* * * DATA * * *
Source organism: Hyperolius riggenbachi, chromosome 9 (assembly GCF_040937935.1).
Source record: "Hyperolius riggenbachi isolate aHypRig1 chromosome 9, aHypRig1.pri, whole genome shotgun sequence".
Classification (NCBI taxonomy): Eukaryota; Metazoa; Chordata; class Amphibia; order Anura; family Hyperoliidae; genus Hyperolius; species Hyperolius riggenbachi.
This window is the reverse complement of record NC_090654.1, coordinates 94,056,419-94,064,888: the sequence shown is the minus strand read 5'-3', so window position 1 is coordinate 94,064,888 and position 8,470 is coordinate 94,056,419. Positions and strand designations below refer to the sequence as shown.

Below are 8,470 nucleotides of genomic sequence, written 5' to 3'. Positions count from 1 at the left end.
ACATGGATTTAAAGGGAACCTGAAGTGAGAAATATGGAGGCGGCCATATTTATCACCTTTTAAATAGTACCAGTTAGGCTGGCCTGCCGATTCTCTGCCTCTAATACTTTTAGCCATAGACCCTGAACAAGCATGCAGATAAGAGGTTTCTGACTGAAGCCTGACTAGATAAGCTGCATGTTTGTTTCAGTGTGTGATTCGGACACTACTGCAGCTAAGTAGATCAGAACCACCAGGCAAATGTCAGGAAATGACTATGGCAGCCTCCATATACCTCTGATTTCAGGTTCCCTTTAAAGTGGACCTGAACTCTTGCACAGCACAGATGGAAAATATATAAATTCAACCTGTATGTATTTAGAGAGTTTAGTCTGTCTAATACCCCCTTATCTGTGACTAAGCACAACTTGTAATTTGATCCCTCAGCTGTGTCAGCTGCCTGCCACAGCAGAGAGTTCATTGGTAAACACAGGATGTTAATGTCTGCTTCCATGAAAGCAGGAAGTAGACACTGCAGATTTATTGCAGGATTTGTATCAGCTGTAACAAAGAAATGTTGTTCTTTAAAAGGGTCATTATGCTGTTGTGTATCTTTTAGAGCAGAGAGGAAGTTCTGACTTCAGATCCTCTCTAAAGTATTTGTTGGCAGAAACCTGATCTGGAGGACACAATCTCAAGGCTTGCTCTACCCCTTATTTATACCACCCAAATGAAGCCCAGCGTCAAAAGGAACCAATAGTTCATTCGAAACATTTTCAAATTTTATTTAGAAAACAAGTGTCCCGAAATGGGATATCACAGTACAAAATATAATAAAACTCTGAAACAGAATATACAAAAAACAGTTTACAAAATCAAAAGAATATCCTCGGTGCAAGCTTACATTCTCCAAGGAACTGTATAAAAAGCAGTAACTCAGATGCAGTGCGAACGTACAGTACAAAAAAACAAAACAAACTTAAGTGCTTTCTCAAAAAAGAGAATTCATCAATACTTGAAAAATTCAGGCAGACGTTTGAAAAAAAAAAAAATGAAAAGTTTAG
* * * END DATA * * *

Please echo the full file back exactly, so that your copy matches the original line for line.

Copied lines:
Source organism: Hyperolius riggenbachi, chromosome 9 (assembly GCF_040937935.1).
Source record: "Hyperolius riggenbachi isolate aHypRig1 chromosome 9, aHypRig1.pri, whole genome shotgun sequence".
Classification (NCBI taxonomy): Eukaryota; Metazoa; Chordata; class Amphibia; order Anura; family Hyperoliidae; genus Hyperolius; species Hyperolius riggenbachi.
This window is the reverse complement of record NC_090654.1, coordinates 94,056,419-94,064,888: the sequence shown is the minus strand read 5'-3', so window position 1 is coordinate 94,064,888 and position 8,470 is coordinate 94,056,419. Positions and strand designations below refer to the sequence as shown.

Below are 8,470 nucleotides of genomic sequence, written 5' to 3'. Positions count from 1 at the left end.
ACATGGATTTAAAGGGAACCTGAAGTGAGAAATATGGAGGCGGCCATATTTATCACCTTTTAAATAGTACCAGTTAGGCTGGCCTGCCGATTCTCTGCCTCTAATACTTTTAGCCATAGACCCTGAACAAGCATGCAGATAAGAGGTTTCTGACTGAAGCCTGACTAGATAAGCTGCATGTTTGTTTCAGTGTGTGATTCGGACACTACTGCAGCTAAGTAGATCAGAACCACCAGGCAAATGTCAGGAAATGACTATGGCAGCCTCCATATACCTCTGATTTCAGGTTCCCTTTAAAGTGGACCTGAACTCTTGCACAGCACAGATGGAAAATATATAAATTCAACCTGTATGTATTTAGAGAGTTTAGTCTGTCTAATACCCCCTTATCTGTGACTAAGCACAACTTGTAATTTGATCCCTCAGCTGTGTCAGCTGCCTGCCACAGCAGAGAGTTCATTGGTAAACACAGGATGTTAATGTCTGCTTCCATGAAAGCAGGAAGTAGACACTGCAGATTTATTGCAGGATTTGTATCAGCTGTAACAAAGAAATGTTGTTCTTTAAAAGGGTCATTATGCTGTTGTGTATCTTTTAGAGCAGAGAGGAAGTTCTGACTTCAGATCCTCTCTAAAGTATTTGTTGGCAGAAACCTGATCTGGAGGACACAATCTCAAGGCTTGCTCTACCCCTTATTTATACCACCCAAATGAAGCCCAGCGTCAAAAGGAACCAATAGTTCATTCGAAACATTTTCAAATTTTATTTAGAAAACAAGTGTCCCGAAATGGGATATCACAGTACAAAATATAATAAAACTCTGAAACAGAATATACAAAAAACAGTTTACAAAATCAAAAGAATATCCTCGGTGCAAGCTTACATTCTCCAAGGAACTGTATAAAAAGCAGTAACTCAGATGCAGTGCGAACGTACAGTACAAAAAAACAAAACAAACTTAAGTGCTTTCTCAAAAAAGAGAATTCATCAATACTTGAAAAATTCAGGCAGACGTTTGAAAAAAAAAAAAATGAAAAGTTTAG